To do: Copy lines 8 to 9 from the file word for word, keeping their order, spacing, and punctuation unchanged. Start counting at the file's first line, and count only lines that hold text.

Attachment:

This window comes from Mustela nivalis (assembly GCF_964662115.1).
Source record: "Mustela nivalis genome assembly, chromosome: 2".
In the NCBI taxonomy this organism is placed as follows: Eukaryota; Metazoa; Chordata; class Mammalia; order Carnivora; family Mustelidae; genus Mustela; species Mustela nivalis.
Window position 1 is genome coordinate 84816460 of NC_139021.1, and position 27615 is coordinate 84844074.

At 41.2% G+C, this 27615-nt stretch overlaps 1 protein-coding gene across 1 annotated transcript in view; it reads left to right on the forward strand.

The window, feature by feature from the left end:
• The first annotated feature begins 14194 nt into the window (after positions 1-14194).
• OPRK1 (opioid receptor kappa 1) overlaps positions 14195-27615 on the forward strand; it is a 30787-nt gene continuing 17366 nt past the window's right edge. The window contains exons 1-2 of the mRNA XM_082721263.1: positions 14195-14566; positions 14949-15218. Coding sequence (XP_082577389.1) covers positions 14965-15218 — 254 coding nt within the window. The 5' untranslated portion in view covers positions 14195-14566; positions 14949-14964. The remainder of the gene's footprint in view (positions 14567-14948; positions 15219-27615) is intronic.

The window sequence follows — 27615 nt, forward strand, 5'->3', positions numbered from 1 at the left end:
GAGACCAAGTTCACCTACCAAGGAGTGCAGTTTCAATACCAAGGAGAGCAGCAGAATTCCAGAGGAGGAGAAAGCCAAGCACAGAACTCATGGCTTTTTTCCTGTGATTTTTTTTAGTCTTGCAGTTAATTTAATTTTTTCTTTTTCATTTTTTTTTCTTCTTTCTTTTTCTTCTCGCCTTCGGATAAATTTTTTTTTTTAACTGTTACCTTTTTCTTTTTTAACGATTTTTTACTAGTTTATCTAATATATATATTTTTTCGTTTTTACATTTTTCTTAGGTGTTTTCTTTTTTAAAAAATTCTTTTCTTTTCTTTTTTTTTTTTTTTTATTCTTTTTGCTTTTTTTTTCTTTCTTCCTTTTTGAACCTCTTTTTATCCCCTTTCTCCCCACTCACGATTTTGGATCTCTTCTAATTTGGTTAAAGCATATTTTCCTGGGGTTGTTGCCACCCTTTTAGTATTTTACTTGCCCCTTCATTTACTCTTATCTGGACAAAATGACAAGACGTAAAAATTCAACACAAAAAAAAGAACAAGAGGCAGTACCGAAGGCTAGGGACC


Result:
• OPRK1 (opioid receptor kappa 1) overlaps positions 14195-27615 on the forward strand; it is a 30787-nt gene continuing 17366 nt past the window's right edge. The window contains exons 1-2 of the mRNA XM_082721263.1: positions 14195-14566; positions 14949-15218. Coding sequence (XP_082577389.1) covers positions 14965-15218 — 254 coding nt within the window. The 5' untranslated portion in view covers positions 14195-14566; positions 14949-14964. The remainder of the gene's footprint in view (positions 14567-14948; positions 15219-27615) is intronic.

The window sequence follows — 27615 nt, forward strand, 5'->3', positions numbered from 1 at the left end: